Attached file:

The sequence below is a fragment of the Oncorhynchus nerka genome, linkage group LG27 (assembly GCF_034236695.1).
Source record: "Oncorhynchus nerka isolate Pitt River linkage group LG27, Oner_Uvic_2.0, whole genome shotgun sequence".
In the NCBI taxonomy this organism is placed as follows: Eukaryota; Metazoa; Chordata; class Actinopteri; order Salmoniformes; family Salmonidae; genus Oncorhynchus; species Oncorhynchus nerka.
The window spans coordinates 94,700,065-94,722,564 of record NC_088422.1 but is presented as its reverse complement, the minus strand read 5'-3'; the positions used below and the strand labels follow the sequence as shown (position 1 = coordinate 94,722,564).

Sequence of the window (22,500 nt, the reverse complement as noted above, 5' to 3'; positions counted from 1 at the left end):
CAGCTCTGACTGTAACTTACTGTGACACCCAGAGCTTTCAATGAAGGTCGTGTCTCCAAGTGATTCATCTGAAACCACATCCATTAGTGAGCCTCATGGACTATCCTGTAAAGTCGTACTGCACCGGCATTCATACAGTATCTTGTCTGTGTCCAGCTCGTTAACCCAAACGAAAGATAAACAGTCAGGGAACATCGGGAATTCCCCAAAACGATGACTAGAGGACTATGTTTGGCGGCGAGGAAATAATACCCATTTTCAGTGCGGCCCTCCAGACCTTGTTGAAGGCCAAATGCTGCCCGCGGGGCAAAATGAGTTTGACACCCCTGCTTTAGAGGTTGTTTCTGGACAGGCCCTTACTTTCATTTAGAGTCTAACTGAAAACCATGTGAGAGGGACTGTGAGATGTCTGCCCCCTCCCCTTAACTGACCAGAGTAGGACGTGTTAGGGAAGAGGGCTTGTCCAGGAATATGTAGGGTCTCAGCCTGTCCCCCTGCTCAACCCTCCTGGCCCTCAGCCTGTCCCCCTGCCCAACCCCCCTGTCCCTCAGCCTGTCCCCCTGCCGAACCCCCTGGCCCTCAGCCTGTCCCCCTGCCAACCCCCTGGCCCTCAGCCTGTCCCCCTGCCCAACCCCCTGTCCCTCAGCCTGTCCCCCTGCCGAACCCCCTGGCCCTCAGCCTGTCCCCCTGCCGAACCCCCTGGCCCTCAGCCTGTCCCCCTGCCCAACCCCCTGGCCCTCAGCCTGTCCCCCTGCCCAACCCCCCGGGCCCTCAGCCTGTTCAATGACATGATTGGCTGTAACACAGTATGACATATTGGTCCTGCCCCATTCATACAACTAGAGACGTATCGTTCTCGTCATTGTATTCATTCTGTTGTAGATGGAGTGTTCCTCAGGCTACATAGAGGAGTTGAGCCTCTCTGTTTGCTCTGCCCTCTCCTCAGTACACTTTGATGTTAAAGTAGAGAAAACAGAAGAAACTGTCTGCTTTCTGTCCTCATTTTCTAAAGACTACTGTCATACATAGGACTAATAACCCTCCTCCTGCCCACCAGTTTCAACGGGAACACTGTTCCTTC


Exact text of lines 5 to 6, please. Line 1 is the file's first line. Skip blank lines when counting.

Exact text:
Sequence of the window (22,500 nt, the reverse complement as noted above, 5' to 3'; positions counted from 1 at the left end):
CAGCTCTGACTGTAACTTACTGTGACACCCAGAGCTTTCAATGAAGGTCGTGTCTCCAAGTGATTCATCTGAAACCACATCCATTAGTGAGCCTCATGGACTATCCTGTAAAGTCGTACTGCACCGGCATTCATACAGTATCTTGTCTGTGTCCAGCTCGTTAACCCAAACGAAAGATAAACAGTCAGGGAACATCGGGAATTCCCCAAAACGATGACTAGAGGACTATGTTTGGCGGCGAGGAAATAATACCCATTTTCAGTGCGGCCCTCCAGACCTTGTTGAAGGCCAAATGCTGCCCGCGGGGCAAAATGAGTTTGACACCCCTGCTTTAGAGGTTGTTTCTGGACAGGCCCTTACTTTCATTTAGAGTCTAACTGAAAACCATGTGAGAGGGACTGTGAGATGTCTGCCCCCTCCCCTTAACTGACCAGAGTAGGACGTGTTAGGGAAGAGGGCTTGTCCAGGAATATGTAGGGTCTCAGCCTGTCCCCCTGCTCAACCCTCCTGGCCCTCAGCCTGTCCCCCTGCCCAACCCCCCTGTCCCTCAGCCTGTCCCCCTGCCGAACCCCCTGGCCCTCAGCCTGTCCCCCTGCCAACCCCCTGGCCCTCAGCCTGTCCCCCTGCCCAACCCCCTGTCCCTCAGCCTGTCCCCCTGCCGAACCCCCTGGCCCTCAGCCTGTCCCCCTGCCGAACCCCCTGGCCCTCAGCCTGTCCCCCTGCCCAACCCCCTGGCCCTCAGCCTGTCCCCCTGCCCAACCCCCCGGGCCCTCAGCCTGTTCAATGACATGATTGGCTGTAACACAGTATGACATATTGGTCCTGCCCCATTCATACAACTAGAGACGTATCGTTCTCGTCATTGTATTCATTCTGTTGTAGATGGAGTGTTCCTCAGGCTACATAGAGGAGTTGAGCCTCTCTGTTTGCTCTGCCCTCTCCTCAGTACACTTTGATGTTAAAGTAGAGAAAACAGAAGAAACTGTCTGCTTTCTGTCCTCATTTTCTAAAGACTACTGTCATACATAGGACTAATAACCCTCCTCCTGCCCACCAGTTTCAACGGGAACACTGTTCCTTC